Moroccan Delights – The March 2016 Trend Report

tagine with chicken and dates and moroccan ras el hanout

Hey Spice People!

Welcome to our inaugural Trend Report. This month we’re exploring the amazing world of Moroccan cuisine, inspired by the recent SBS series Shane Delia’s Moorish Spice Journey. To celebrate the release of Shane’s new book Spice Journey: Adventures in Middle Eastern Cooking, we have a copy signed by Shane himself for one lucky reader to win! We here at The Spice People believe cooking should be a cultural journey, so we’re here to help you on your way.

(photo courtesy Shikha whywasteannualleave.com)

(photo courtesy Shikha whywasteannualleave.com)

Moroccan cuisine is a sensory delight. It’s bright and colourful and dynamic; largely due to the complex array of spices that are used in it. A walk through the Marrakech spice market is a feast for the senses, where vibrant scents and colours abound.

Generations of Moroccan cooks have fine tuned the cuisine to determine the perfect balance between sweet, sour, salty and bitter flavours to create an aromatic complexity of flavour that is nourishing and enriching but not overbearing. The spices used in typical Moroccan fare are more focused on the aroma and complexity of flavours, rather than the heat. Moroccan Ras el Hanout is a typical blend of the popular and essential spices that go into making Moroccan cuisine so well rounded and so popular. The name in Arabic means ‘Top of the Shop’, implying that it is a mix of the best spices for sale. Every village has its own blend, and no two are exactly alike. Common spices included in this iconic spice blend are paprika, cumin, coriander, ginger, cassia, turmeric, and cardamom but may include as many as 30 different spices. This iconic spice blend is to Moroccan cuisine as garam masala is to Indian; an essential spice blend used in every household in a wide variety of dishes such as tagines and couscous.

Food is a ritual with the power to bring people together, no matter the barriers that may exist between them. This is obvious in the Moroccan attitude to the ceremony that surrounds their meals. Moroccan food is an overwhelmingly social affair. It is an important part of the culture, and a fundamental tool to bring people together.

Even the manner that food is served emphasises the social nature of the tradition. Food is served in large conical shaped pots called tagines and is shared with many. Virtual strangers are often invited to share a meal with a group of friends and family as a regular show of hospitality. Even on an everyday basis, Moroccans make their food a social event to share with everyone, both old friends and new.

Guest house home style dining – Mergouza, Morocco

Guest house home style dining – Mergouza, Morocco

Getting started on your own Moroccan Spice Journey is easy with our signature blend of Ras el Hanout. It is a great way to get cooking without the hassle of blending your own spice mixture, and is sure to be a hit with your family and friends. And for those of you who want to delve further into the wide world of middle eastern cuisine, The Spice People have created a Middle Eastern Bundle of 10 of our most popular and characteristic spice blends from this region.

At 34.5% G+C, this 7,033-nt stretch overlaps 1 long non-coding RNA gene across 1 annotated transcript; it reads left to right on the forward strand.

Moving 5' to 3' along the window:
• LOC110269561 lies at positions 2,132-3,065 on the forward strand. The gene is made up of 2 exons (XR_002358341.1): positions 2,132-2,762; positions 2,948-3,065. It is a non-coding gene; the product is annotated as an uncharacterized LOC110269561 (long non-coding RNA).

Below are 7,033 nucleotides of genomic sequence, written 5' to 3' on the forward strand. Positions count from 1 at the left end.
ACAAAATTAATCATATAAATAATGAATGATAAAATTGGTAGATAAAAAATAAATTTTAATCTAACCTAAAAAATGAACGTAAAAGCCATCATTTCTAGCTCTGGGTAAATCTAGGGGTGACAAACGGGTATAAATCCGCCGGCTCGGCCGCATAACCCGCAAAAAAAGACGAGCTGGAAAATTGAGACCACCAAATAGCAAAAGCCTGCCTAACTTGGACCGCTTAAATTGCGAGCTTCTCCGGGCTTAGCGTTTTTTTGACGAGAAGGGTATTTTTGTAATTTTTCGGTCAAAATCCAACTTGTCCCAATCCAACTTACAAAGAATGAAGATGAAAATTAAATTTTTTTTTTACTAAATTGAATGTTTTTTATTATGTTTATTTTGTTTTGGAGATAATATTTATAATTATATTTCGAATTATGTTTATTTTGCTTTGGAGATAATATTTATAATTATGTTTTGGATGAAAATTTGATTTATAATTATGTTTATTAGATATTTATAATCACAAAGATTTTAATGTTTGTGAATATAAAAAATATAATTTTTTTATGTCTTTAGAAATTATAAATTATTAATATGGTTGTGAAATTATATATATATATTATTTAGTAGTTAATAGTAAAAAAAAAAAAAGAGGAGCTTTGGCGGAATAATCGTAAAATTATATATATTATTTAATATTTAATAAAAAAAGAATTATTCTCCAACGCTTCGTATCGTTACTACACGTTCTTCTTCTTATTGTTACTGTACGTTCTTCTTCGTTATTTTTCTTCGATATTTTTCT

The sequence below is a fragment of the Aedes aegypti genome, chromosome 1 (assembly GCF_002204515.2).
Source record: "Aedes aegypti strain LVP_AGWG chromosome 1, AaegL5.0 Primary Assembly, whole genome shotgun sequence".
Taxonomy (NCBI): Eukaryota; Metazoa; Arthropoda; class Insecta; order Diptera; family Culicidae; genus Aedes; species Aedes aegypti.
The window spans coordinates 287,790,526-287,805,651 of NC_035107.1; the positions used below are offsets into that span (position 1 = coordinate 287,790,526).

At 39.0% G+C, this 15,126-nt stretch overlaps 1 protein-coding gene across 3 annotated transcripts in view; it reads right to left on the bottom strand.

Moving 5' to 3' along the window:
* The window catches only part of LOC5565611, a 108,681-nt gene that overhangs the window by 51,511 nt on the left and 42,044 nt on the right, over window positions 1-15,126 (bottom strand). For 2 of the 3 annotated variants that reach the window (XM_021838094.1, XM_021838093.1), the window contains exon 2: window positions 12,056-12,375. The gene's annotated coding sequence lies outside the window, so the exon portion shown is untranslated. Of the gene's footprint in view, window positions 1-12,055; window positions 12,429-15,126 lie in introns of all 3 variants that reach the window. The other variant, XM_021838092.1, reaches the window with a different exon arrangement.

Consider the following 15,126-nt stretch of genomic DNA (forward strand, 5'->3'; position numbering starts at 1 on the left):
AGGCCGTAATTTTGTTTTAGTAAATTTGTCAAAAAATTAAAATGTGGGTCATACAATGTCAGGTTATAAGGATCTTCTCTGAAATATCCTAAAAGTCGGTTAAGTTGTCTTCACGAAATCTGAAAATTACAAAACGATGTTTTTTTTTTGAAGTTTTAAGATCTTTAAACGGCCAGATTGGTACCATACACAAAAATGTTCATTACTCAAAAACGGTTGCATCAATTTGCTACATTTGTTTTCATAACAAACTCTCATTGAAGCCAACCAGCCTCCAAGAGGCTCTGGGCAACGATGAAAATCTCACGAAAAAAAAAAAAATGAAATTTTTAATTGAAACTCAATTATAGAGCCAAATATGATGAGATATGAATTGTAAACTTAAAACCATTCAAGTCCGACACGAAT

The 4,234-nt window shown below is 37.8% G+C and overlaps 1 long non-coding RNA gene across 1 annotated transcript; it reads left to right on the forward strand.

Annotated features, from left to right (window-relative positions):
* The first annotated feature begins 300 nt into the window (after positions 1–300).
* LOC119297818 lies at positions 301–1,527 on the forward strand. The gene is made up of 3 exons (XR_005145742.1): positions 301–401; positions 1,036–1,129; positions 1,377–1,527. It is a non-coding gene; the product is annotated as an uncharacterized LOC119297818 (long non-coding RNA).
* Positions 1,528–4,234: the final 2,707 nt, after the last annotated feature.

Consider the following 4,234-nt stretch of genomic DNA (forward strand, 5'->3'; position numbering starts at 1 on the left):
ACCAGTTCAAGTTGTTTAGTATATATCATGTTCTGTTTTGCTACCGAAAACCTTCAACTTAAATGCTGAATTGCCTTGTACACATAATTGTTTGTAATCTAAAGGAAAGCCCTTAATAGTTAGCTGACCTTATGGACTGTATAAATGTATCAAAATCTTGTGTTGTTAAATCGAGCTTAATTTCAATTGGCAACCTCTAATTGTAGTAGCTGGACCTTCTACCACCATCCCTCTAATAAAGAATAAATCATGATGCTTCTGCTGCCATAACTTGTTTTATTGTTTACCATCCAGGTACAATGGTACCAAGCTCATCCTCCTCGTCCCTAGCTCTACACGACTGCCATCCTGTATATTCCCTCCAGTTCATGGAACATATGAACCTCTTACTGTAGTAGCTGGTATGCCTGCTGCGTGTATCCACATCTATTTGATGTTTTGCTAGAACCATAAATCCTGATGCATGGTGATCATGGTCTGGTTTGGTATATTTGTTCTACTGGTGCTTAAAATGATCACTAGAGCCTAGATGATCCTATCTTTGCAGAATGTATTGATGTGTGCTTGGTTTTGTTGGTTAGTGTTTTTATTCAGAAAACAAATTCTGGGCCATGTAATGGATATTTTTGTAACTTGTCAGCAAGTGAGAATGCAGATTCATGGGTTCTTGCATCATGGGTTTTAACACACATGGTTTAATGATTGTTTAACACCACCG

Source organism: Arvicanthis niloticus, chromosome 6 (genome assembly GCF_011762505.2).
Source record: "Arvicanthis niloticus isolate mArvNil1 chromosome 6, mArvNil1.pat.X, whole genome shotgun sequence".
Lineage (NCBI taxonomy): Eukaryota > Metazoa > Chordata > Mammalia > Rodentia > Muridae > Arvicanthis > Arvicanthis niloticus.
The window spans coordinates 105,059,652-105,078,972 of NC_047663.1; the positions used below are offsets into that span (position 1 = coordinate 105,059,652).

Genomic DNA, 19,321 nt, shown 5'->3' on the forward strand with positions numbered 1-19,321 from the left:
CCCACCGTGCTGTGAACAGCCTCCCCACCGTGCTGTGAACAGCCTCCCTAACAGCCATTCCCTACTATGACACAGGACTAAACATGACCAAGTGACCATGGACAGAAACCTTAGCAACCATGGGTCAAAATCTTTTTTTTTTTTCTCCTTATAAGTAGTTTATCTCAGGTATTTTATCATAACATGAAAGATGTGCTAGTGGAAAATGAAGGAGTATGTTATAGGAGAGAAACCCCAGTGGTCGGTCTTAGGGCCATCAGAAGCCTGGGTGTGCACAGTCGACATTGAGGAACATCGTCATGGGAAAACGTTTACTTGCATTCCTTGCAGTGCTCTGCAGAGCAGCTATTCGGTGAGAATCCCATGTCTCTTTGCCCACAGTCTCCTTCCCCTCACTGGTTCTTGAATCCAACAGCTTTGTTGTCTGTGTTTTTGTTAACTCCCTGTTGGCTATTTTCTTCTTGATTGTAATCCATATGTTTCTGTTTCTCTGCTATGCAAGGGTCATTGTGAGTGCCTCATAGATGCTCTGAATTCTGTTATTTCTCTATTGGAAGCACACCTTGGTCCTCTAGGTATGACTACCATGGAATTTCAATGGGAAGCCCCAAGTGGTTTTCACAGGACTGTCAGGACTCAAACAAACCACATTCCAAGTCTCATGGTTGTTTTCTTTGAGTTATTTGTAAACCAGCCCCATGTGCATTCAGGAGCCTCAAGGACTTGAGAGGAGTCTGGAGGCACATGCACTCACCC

To get you started, we’ve devised some recipes that use our spice blends to help you on your way:
Lebanese lamb and chick pea stew
Slow cooked lamb with Lebanese baharat spice and cous cous
Middle eastern shakshuka eggs
Sweet pickled quinces
Egyptian dukkah crusted lamb cutlets
Moroccan carrot soup with ras el hanout spice
South African Cape Malay Lamb

The art of serving mint tea in morocco (photo courtesy of Gabrielle Kendall http://caseofchronicwanderlust.blogspot.com.au/ )

The art of serving mint tea in morocco
Photo courtesy of Gabrielle Kendall http://caseofchronicwanderlust.blogspot.com.au/

A major staple of the Moroccan lifestyle is sweet mint tea. It is enjoyed at every meal and is extremely popular as a refreshing drink. It’s made with fresh mint and is served hot. Sitting down to enjoy a cup of tea with friends and workmates is an ordinary part of everyone’s day. It’s just another aspect of the social nature of food that Moroccans enjoy. Unfortunately for the health conscious among us it is flavoured with copious amounts of sugar. With that in mind, we have taken the traditional taste of mint tea and added hibiscus and sweet chai spices to produce our Hibiscus and Mint Chai Tea. This blend is sugar and caffeine free and is perfect for a refreshing iced tea on a hot day or a warming tea all year round. However, if a more traditional chai is what you’re after see our tea range of Brews of the world

hibiscus and mint chai

hibiscus and mint herbal chai tea

I hope that we’ve managed to convince you of the wonders of Moroccan Cooking, both in the cuisine and the attitude that the food evokes in the people who eat it. Now for the especially exciting bit! To go in the running to win a copy of Shane Delia’s new cookbook Spice Journey: Adventures in Middle Eastern Cooking answer this simple question

Moroccan ________ spice blend is to Moroccan cooking as garam masala is to Indian cooking?

Send your answer to thespicepeople@fastmail.com

Go like our Facebook page at ‘The Spice People’ and share the post about our new blog for an additional chance to win!
Entries close on the 30th of March so get your answer in to win!
The winner will be announced in next months Trend Report email so be sure to sign up to our mailing list and look out for it!

See you next month!

About Liz Edgecombe

Liz is our founder, dreamer & passionate spice evangelist. She is passionate about enriching life & does what she can to add that extra bit of spice to life.

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